While browsing the local E-waste recycler I came across this a Sayno PLC-100N projector with what appeared to be a burned out bulb. The projector was on sale so I figured it was worth a shot on getting it up and running.
After taking the projector home and powering it up the projector emitted a strong electrical burning smell with the bulb connected. After a quick search the cheapest replacement bulb for this projector was around $100. This seemed steep for something that may or may not work. My initial thought was to use a large 100 watt LED that I have experimented with in the past. This would be significantly cheaper than the replacement bulb and hopefully have a longer life span and run cooler.
After some initial diagnosis, with the bulb removed, the projector would briefly power up then shut down. My initial guess was the projector was sensing the lack of a bulb. After examining the bulb power supply it had three pairs or wire going to/from it. The black and white wire were power and the white wires connected to the bulb. The pair of pink wires went to an optocoupler in the supply for isolation. After some careful probing it was determined that disconnecting the pink wire harness from the main board tricked the projector into thinking the bulb was OK. Since the bulb power supply was no longer needed the black and white power leads were disconnected to permanently power the bulb supply off. The supply could be physically removed but it is used as a mounting point to secure the outer case so it was left in tact.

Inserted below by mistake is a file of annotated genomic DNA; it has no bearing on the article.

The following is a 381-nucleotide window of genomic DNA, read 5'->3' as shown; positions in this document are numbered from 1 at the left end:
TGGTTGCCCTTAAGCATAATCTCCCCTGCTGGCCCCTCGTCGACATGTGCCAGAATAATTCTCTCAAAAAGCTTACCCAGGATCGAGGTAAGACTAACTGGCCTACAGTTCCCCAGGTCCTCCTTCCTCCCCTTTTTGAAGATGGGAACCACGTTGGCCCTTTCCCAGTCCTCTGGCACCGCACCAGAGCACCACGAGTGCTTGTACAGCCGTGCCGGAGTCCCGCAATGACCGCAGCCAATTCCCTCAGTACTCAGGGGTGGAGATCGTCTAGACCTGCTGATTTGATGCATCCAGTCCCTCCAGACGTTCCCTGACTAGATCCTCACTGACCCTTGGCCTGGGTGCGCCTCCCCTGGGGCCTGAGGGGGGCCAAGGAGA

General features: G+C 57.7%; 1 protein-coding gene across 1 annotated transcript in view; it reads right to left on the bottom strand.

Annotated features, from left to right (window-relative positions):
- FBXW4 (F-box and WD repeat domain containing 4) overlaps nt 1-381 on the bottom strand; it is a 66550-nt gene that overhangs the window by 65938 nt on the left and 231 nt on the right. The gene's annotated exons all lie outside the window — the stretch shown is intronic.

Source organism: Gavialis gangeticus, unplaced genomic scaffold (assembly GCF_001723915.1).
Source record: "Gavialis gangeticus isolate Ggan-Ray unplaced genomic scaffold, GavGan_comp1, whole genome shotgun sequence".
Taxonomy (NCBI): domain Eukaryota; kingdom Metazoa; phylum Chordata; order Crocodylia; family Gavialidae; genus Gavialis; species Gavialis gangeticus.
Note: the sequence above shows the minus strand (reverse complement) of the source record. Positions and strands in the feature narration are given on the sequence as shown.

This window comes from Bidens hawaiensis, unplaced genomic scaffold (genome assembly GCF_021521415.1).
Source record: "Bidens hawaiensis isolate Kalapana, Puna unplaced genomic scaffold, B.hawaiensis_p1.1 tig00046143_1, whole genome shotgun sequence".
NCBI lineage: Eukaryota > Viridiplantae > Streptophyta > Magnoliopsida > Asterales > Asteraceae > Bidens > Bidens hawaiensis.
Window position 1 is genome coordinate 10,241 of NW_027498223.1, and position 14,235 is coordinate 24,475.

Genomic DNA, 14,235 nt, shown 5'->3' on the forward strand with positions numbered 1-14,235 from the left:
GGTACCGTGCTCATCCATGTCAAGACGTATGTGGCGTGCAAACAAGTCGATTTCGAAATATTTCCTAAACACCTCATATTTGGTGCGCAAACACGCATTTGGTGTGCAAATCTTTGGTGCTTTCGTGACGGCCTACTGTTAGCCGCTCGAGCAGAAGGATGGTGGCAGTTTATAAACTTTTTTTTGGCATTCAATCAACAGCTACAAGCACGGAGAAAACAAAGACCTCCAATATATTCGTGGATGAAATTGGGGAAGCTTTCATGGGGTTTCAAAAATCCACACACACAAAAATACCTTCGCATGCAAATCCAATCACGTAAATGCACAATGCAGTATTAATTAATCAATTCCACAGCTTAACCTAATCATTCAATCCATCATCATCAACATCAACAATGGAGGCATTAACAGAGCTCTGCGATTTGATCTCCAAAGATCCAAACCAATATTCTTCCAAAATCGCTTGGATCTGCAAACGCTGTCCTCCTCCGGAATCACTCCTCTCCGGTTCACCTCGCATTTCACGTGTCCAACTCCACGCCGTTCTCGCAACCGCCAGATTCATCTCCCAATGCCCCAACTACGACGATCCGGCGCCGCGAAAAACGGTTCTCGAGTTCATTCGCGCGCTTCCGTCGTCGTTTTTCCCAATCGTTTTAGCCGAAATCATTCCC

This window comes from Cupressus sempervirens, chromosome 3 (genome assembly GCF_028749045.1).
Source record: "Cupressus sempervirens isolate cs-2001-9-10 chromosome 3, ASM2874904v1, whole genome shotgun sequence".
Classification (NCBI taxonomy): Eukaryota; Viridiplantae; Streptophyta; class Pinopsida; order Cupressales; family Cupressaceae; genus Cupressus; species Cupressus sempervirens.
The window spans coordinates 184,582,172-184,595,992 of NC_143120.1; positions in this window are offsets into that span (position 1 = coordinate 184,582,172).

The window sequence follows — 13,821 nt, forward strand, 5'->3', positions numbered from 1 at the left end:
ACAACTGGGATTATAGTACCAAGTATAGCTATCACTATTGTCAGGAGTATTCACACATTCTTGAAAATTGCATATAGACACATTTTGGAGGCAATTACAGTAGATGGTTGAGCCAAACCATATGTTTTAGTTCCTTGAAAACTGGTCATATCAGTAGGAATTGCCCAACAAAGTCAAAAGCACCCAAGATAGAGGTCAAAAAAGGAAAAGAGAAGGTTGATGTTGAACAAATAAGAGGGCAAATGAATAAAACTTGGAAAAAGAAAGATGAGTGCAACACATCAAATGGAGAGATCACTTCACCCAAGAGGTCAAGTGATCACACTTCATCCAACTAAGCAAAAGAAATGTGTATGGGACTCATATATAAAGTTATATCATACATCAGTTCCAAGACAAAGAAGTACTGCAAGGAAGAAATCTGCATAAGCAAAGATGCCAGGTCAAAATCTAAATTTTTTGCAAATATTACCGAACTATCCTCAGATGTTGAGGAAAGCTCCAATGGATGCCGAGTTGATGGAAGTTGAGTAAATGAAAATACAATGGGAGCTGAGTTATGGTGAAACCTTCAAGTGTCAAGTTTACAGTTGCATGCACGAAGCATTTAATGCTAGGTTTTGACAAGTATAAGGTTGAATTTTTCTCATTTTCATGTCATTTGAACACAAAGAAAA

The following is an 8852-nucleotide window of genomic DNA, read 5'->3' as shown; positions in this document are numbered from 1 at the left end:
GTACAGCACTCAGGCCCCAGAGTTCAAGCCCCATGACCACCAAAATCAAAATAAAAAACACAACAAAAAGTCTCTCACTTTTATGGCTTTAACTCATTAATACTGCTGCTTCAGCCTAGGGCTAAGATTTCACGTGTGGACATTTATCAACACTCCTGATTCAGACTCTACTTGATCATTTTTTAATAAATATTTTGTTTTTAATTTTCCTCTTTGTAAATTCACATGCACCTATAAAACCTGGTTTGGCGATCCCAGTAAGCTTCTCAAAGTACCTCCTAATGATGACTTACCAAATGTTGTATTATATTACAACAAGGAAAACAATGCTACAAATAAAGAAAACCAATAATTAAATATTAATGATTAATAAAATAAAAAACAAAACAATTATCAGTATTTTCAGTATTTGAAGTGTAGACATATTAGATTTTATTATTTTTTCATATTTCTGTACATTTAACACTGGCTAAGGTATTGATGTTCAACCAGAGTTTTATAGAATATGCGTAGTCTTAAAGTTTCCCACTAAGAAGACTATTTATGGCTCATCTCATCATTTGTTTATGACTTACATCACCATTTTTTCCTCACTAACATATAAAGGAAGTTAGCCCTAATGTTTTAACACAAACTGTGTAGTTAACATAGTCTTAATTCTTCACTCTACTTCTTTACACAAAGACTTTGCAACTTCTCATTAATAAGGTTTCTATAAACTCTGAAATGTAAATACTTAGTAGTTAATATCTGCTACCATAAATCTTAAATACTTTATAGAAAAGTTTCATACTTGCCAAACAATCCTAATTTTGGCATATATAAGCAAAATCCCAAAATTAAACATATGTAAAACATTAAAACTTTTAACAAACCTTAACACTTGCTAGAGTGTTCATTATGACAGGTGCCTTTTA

Now that the projector was working it was time to modify it to accept a new LED based bulb. After some light metal work the LED and a heat sink were attached to the bulb bracket. This allows the LED to be removed if I need to service it in the future. The old bulb is shown on the right and the new LED bulb is shown on the left.
Here is a shot of the bulb installed in the projector.
The bulb is powered by a HP power brick most likely from a printer also from the E-Waste recycler. The Brick sources enough current to make the projector visible while keeping the LED well below its rated max current. Low current and the heat sink keeps the LED cool while running the projector for long periods of time. A good Future improvement for this project would be to shoehorn the power brick into the projector case. This could be accomplished by removing the old lamp driver PCB and putting the power adapter in its place. Taking a shot of the projector working proved difficult so it was omitted from this post. Overall this was a simple project with a usable result. The projector currently has a Raspberry Pi running OSMC to it.